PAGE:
“We were fairly well beaten in that one,” Cowan added. “It was the end of the Tour basically. We had been away a long time. I was OK, I was just a 20-year-old, but there were a lot of players who were married and some of their wives had children while they were away. A lot of them were very keen to get home with a month still to go. They had been away from their wives and children far too long.”

If it was a relief for some to finally head home, for others the adventure remains seared on the memory, the experience of a lifetime.

“I could have stayed out there a while longer,” quips Rollo. “I would do it again every month if I had the chance.”

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Lions versus springboks: the history of the british and irish lions in south africa.

Anyone can contribute to The Roar and have their work featured alongside some of Australia’s most prominent sports journalists.

With the British and Irish Lions due to tour South Africa in June of this year, I thought it would be a good time to take a brief look into the history of Lions tours to South Africa.

The Lions and South African rugby have been inextricably linked since rugby first became a sport in South Africa. The Lions also tour New Zealand and Australia but here I will concentrate on their tours to South Africa.

The South Africa Rugby Board (later Union) was first formed in 1889 and it quickly set about sending out an invitation for a European team to tour their country. A team made up of players from England and Scotland had toured New Zealand in 1888 and it was thought that a similar tour would help popularise the game of rugby in South Africa. The invite was accepted and the tour was arranged to take place in 1891.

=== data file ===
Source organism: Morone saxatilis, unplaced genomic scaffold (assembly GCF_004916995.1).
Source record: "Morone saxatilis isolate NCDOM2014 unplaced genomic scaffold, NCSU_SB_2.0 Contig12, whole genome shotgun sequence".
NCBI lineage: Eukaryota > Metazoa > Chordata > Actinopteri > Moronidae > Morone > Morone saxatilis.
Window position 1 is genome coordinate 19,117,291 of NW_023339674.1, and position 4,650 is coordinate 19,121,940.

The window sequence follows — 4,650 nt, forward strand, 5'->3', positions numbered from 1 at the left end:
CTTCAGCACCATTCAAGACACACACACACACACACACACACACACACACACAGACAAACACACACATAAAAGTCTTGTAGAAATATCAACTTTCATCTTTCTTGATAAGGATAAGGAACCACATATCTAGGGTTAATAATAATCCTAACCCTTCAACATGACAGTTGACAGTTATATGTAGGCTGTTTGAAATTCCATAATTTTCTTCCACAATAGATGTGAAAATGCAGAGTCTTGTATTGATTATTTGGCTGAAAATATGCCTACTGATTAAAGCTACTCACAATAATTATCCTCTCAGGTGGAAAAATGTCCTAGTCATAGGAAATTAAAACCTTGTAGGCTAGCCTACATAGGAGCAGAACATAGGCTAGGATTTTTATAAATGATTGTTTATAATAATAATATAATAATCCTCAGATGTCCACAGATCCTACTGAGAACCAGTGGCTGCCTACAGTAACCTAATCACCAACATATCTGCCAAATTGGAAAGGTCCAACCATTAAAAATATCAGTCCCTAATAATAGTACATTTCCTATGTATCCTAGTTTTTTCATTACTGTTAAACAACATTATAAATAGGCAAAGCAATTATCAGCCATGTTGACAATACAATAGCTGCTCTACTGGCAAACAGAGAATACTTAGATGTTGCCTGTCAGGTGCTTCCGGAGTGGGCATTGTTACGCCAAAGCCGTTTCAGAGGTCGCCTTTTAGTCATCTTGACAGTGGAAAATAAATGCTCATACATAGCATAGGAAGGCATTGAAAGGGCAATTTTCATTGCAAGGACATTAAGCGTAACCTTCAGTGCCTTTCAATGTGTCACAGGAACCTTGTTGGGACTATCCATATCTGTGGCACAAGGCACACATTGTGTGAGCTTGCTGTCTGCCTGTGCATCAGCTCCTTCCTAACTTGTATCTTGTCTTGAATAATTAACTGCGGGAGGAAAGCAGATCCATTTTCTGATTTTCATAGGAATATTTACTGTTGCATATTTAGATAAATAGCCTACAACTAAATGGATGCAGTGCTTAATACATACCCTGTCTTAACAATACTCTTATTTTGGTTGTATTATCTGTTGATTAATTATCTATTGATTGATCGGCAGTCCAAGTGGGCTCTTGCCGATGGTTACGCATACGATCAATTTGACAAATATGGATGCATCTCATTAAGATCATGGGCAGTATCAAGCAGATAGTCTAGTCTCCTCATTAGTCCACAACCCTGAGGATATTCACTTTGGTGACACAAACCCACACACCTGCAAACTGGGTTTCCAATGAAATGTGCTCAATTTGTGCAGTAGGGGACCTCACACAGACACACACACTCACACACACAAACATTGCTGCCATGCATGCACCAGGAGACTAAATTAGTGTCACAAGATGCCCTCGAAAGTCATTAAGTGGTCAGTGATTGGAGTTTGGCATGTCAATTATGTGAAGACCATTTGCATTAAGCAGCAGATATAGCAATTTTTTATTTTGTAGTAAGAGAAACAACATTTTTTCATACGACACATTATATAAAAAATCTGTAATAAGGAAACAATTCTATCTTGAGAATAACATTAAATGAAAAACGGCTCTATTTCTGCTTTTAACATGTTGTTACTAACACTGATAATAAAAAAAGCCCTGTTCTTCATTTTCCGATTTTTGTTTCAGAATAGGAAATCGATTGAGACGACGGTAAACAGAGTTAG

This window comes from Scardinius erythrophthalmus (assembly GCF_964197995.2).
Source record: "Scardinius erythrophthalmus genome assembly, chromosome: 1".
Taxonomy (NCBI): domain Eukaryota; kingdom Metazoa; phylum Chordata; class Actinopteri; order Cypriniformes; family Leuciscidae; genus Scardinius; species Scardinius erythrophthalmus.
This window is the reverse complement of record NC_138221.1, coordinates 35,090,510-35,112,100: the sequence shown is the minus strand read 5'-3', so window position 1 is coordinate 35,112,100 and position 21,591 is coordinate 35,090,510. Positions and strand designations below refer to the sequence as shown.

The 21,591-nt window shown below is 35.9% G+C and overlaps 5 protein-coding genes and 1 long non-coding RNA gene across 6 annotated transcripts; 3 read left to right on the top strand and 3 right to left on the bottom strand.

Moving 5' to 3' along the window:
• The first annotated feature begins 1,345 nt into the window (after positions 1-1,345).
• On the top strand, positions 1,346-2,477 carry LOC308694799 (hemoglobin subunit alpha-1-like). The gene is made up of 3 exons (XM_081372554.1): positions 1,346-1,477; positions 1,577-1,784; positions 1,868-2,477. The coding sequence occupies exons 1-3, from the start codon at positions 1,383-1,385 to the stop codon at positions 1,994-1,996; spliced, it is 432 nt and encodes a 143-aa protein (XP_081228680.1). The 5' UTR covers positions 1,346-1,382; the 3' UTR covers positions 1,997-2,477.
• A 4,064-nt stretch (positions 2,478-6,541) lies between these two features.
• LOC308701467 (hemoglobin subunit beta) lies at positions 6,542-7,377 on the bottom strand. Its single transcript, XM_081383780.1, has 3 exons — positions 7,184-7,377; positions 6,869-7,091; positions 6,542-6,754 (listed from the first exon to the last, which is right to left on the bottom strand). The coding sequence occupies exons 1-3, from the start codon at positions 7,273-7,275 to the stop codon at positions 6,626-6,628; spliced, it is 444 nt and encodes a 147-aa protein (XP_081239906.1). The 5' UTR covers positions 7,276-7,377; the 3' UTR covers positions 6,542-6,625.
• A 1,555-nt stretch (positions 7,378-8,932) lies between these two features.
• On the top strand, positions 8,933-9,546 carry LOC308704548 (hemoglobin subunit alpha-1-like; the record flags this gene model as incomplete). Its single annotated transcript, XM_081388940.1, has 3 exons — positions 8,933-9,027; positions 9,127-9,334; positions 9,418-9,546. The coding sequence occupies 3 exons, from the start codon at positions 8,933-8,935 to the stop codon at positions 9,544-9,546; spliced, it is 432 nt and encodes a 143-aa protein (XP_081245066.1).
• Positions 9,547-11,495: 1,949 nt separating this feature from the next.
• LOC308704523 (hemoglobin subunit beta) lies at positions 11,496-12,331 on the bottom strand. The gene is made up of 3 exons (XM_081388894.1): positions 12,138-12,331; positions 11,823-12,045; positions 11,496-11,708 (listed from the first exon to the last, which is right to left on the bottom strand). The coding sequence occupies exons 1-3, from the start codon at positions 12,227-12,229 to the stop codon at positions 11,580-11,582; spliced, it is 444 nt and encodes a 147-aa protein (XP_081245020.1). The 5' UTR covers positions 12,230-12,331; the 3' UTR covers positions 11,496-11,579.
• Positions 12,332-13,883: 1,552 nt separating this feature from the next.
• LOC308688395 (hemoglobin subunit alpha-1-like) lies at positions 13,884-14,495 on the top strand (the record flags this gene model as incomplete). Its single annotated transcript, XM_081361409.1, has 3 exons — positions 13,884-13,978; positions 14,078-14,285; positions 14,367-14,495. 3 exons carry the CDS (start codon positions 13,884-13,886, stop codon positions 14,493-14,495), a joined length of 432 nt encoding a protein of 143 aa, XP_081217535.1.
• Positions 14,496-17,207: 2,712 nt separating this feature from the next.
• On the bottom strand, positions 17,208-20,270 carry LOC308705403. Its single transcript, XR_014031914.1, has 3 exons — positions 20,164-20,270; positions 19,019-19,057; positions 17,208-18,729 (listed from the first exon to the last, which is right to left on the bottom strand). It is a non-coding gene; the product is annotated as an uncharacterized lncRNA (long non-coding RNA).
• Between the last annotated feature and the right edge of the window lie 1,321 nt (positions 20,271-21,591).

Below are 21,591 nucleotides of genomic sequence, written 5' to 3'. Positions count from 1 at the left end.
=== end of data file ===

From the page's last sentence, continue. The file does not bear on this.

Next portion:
These proto-Lions (although not technically a British and Irish Lions squad these teams have been subsequently included in every official history of the Lions) were the first international side to play rugby matches in South Africa and the three-match Test series was the first Test series played by the Lions, and the first ever international rugby matches played by South Africa.

Although the Lions were not made up of the best players around at that time (the Lions always had difficulty in terms of selection due to many players declining the invitation to travel due to financial and family constraints), with only nine full caps among the 20 players selected, with two players winning further caps, they still proved too strong for the South African players, who in 20 games only scored a single point against the visitors. The Lions finished the tour with 20 wins from 20 games, including the three-Test series against South Africa. Amazingly, those 20 games were played over a time span of only 30 days!